CONCLUSIONS OF LAW
Ms. Williams's claims against U.S. Steel in her Amended Complaint are:
1. Failure to make reasonable accommodation for her practice of her religious beliefs;
2. Discrimination based upon her female gender;
3. Creation or allowance of harassment by a hostile work environment.
A. Claim of Religious Discrimination by Failure to Accommodate
Title VII provides that it " shall be an unlawful employment practice for an employer . . . to fail or refuse to hire or to discharge any individual, or otherwise to discriminate against any individual with respect to h[er] compensation, terms, conditions, or privileges of employment, because of such individual's . . . religion." 42 U.S.C. § 2000e-2(a)(1). " The term 'religion' includes all aspects of religious observance and practice, as well as belief, unless an employer demonstrates that he is unable to reasonably accommodate to [ sic ] an employee's . . . religious observance or practice without undue hardship on the conduct of the employer's business." 42 U.S.C. § 2000e(j).
To prevail on a claim of religious discrimination due to an employer's failure to provide a reasonable accommodation, " a plaintiff 'must show that the observance or practice conflicting with an employment requirement is religious in nature, that she called the religious observance or practice to her employer's attention, and that the religious observance or practice was the basis for [an adverse employment action].'" Porter v. City of Chi., 700 F.3d 944, 951 (7th Cir. 2012) (quoting EEOC v. Ilona of Hungary, Inc., 108 F.3d 1569, 1575 (7th Cir. 1997)).
If a plaintiff is able to prove the elements of a religious discrimination claim, an employer may still defeat the claim if the employer is able to show that it either offered a reasonable accommodation to the employee, which the employee did not accept, or that it would create an
undue burden on the employer. Porter, 700 F.3d at 951; 42 U.S.C. § 2000e(j).
U.S. Steel does not dispute whether Ms. Williams's practice of refraining from work during the Sabbath is a genuinely held religious belief. Immediately after transferring to the Pickle Department, she advised her manager that she was a Seventh Day Adventist and requested to be off from work from sunset each Friday to sunset each Saturday in order to observe the Sabbath. At issue is: (1) whether she suffered an adverse employment action due to her religious practices; (2) whether U.S. Steel's offer to allow her to trade shifts with co-workers constituted a reasonable accommodation; and (3) whether accommodating her religious practice would cause U.S. Steel undue hardship.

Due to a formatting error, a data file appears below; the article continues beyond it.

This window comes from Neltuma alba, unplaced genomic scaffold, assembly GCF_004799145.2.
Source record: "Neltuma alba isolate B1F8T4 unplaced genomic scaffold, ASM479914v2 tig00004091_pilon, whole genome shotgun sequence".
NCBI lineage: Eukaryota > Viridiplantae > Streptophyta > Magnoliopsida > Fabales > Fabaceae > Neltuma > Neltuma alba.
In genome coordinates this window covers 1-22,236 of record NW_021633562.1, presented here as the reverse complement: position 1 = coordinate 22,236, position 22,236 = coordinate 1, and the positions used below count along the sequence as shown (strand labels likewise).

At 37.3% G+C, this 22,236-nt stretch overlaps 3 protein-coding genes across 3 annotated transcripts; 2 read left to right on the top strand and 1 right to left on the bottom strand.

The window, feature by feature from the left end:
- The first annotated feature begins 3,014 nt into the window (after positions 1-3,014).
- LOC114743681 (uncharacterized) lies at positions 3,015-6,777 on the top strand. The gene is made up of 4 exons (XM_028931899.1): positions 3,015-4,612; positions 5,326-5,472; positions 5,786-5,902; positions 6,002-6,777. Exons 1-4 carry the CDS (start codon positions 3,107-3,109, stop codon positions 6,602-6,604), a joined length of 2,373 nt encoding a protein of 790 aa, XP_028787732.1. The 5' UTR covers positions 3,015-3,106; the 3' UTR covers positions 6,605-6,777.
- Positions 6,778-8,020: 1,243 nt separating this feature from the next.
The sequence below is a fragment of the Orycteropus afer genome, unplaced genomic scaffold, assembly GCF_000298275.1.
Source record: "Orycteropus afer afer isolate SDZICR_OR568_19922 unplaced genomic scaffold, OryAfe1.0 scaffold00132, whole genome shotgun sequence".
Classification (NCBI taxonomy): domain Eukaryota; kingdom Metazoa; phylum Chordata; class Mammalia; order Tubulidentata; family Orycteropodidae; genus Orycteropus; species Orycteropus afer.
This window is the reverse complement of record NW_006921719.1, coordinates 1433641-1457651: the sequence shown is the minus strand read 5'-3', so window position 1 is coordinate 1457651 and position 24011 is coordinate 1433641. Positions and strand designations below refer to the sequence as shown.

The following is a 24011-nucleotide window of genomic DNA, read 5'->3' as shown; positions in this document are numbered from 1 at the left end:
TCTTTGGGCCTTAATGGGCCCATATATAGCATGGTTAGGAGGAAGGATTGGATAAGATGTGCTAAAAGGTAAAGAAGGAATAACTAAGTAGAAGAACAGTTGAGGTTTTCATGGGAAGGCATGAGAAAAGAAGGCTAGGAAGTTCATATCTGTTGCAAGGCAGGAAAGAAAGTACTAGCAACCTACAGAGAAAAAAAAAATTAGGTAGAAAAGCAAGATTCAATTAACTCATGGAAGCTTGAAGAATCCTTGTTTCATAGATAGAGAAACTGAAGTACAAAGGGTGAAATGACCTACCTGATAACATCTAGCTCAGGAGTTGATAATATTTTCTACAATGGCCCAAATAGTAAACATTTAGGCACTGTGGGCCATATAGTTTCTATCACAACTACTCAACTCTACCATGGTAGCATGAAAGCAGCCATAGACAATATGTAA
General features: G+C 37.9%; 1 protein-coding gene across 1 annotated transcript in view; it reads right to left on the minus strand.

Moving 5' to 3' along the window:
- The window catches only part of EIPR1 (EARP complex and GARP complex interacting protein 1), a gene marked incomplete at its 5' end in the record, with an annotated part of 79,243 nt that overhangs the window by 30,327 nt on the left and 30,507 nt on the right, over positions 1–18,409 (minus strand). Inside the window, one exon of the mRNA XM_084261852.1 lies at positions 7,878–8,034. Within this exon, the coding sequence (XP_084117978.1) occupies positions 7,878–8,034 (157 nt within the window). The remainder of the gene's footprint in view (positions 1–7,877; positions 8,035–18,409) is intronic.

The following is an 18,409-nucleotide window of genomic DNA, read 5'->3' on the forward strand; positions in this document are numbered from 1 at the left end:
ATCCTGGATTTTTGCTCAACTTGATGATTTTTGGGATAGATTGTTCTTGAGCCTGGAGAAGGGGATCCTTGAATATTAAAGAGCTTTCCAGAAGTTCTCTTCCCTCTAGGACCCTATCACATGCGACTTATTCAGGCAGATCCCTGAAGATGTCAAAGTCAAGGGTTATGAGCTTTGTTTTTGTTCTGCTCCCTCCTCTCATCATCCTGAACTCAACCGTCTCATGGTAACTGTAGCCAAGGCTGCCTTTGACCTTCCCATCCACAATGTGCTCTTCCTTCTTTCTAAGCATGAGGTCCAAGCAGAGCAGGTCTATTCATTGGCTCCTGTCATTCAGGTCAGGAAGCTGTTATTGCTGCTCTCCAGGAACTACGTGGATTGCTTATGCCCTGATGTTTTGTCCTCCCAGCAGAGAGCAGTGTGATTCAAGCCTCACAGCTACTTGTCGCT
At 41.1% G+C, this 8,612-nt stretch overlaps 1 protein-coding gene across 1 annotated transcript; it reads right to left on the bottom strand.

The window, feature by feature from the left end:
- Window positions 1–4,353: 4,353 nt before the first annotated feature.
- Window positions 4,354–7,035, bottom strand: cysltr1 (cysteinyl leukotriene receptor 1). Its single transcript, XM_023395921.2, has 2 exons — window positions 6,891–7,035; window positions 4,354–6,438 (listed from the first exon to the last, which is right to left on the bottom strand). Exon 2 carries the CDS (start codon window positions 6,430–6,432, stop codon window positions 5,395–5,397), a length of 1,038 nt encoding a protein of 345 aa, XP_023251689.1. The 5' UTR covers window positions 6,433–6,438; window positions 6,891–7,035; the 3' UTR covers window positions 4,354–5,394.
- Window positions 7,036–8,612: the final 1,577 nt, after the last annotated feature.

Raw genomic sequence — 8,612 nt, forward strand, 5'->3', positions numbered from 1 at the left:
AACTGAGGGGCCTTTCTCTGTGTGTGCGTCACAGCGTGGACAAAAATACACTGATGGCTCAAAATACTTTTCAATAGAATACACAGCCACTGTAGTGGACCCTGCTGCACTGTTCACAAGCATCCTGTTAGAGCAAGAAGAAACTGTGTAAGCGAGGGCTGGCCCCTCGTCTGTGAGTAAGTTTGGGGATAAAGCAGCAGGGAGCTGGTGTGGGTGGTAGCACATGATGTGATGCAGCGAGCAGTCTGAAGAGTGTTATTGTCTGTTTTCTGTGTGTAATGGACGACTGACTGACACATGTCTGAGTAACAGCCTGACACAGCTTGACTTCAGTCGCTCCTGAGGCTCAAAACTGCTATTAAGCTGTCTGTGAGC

1. Adverse Employment Action
An adverse employment action is one that materially alters the terms and conditions of employment. Whittaker v. N. Illinois Univ., 424 F.3d 640, 648 (7th Cir. 2005) (quoting Stutler v. Illinois Dep't of Corr., 263 F.3d 698, 703 (7th Cir. 2001). An employee must show there has been a quantitative or qualitative change in the terms or conditions of employment, Vawter v. Alcoa, Inc., 2008 WL 5220833, at *3 (N.D. Ind. Dec. 10, 2008) (Van Bokkelen, J.) (citing de la Rama v. Illinois Dep't of Human Servs., 541 F.3d 681, 686 (7th Cir. 2008)). In other words, the consequences must be tangible. Oest v. Illinois Dep't of Corr., 240 F.3d 605, 613 (7th Cir. 2001) (quoting Sweeney v. West, 149 F.3d 550, 556 (7th Cir. 1998)). Oral or written reprimands, warnings, and negative performance evaluations do not rise to the level of an adverse employment action. Id. Further, the plaintiff must show that the adverse employment action was taken because of a discriminatory motive based upon the employee's religious beliefs. See Venters v. City of Delphi, 123 F.3d 956, 972-73 (7th Cir. 1997).
Ms. Williams has not shown a change in the terms or conditions of her employment that would constitute an adverse employment action. At all relevant times, she was paid at a Labor Grade 2 rate of pay, was not demoted, was not given less responsibility, did not have her hours reduced, did not lack opportunities for overtime, nor were her benefits compromised. She was kept in the job position for which she specifically bid--the crane operator position. She later left the Pickle Department and made a lateral move to the North Sheet Mill without any changes to the terms and conditions of her employment.
Ms. Williams's failure to receive a preferred assignment was not an adverse employment action. Chorzempa tried to place her in an assignment that would allow her to have the Sabbath off from work. However, the preferred assignments that allow employees to work set week days rather than rotating shifts are governed by the seniority provisions of the BLA. When there was an opening for one of these positions for a Labor Grade 2 crane operator, Chorzempa gave her the position. However, the union advised Chorzempa that this was in violation of the seniority provisions of the BLA since another qualified employee who had more seniority than her wanted the assignment. As a result, Chorzempa was forced to remove her from that assignment and place her back on the rotating schedule.